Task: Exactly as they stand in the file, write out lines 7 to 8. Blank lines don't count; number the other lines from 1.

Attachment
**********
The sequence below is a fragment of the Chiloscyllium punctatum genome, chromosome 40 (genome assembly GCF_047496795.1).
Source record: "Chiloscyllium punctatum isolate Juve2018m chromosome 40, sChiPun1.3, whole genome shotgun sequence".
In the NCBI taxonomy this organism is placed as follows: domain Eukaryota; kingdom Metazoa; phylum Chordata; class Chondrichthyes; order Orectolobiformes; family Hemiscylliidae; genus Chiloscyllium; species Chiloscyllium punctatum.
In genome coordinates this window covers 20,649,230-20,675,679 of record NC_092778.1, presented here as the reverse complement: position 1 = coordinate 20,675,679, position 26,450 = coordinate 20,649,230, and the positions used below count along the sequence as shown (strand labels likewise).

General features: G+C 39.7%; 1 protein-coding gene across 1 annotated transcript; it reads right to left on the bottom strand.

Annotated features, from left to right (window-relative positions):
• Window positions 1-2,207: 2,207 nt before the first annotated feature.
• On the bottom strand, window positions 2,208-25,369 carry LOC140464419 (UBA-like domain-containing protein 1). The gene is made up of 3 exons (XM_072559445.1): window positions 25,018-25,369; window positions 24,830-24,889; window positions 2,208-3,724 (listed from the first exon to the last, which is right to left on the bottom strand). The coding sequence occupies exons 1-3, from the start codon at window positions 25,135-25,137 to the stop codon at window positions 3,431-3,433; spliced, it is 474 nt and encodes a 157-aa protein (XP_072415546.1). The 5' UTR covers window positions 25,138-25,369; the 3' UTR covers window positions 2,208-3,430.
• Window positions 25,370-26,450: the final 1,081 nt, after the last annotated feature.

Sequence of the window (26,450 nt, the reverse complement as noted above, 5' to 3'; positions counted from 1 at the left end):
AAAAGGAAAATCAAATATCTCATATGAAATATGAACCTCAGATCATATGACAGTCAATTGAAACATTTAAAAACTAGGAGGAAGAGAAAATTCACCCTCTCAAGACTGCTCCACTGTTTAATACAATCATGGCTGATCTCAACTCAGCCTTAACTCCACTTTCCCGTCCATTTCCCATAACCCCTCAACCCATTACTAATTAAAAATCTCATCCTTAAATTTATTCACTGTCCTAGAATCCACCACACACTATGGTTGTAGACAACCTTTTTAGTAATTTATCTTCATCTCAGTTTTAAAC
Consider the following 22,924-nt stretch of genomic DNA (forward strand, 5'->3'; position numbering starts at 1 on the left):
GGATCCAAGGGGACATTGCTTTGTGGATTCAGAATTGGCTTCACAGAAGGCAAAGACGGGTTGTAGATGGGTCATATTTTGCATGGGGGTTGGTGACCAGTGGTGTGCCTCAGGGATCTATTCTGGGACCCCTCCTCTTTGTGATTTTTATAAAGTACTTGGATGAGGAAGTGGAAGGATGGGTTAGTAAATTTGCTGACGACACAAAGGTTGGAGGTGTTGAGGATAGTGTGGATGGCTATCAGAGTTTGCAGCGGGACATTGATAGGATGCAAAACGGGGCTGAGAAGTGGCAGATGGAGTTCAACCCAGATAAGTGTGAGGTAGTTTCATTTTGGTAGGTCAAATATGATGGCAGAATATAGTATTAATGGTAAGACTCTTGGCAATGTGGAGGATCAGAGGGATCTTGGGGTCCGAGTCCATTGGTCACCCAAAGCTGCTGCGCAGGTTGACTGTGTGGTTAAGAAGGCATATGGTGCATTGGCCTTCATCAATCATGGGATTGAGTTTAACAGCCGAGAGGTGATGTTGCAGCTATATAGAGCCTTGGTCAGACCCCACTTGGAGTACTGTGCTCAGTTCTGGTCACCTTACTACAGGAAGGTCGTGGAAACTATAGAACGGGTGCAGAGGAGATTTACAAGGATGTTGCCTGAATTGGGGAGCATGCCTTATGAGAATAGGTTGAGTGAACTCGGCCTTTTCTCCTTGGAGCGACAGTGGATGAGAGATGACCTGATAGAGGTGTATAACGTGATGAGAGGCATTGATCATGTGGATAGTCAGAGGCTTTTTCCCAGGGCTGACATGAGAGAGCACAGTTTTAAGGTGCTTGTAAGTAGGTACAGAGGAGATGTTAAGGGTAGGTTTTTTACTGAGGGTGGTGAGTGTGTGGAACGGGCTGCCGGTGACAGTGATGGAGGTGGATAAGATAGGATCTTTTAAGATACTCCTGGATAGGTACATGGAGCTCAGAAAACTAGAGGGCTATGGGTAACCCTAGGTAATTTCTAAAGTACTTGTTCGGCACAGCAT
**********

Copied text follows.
• Window positions 1-2,207: 2,207 nt before the first annotated feature.
• On the bottom strand, window positions 2,208-25,369 carry LOC140464419 (UBA-like domain-containing protein 1). The gene is made up of 3 exons (XM_072559445.1): window positions 25,018-25,369; window positions 24,830-24,889; window positions 2,208-3,724 (listed from the first exon to the last, which is right to left on the bottom strand). The coding sequence occupies exons 1-3, from the start codon at window positions 25,135-25,137 to the stop codon at window positions 3,431-3,433; spliced, it is 474 nt and encodes a 157-aa protein (XP_072415546.1). The 5' UTR covers window positions 25,138-25,369; the 3' UTR covers window positions 2,208-3,430.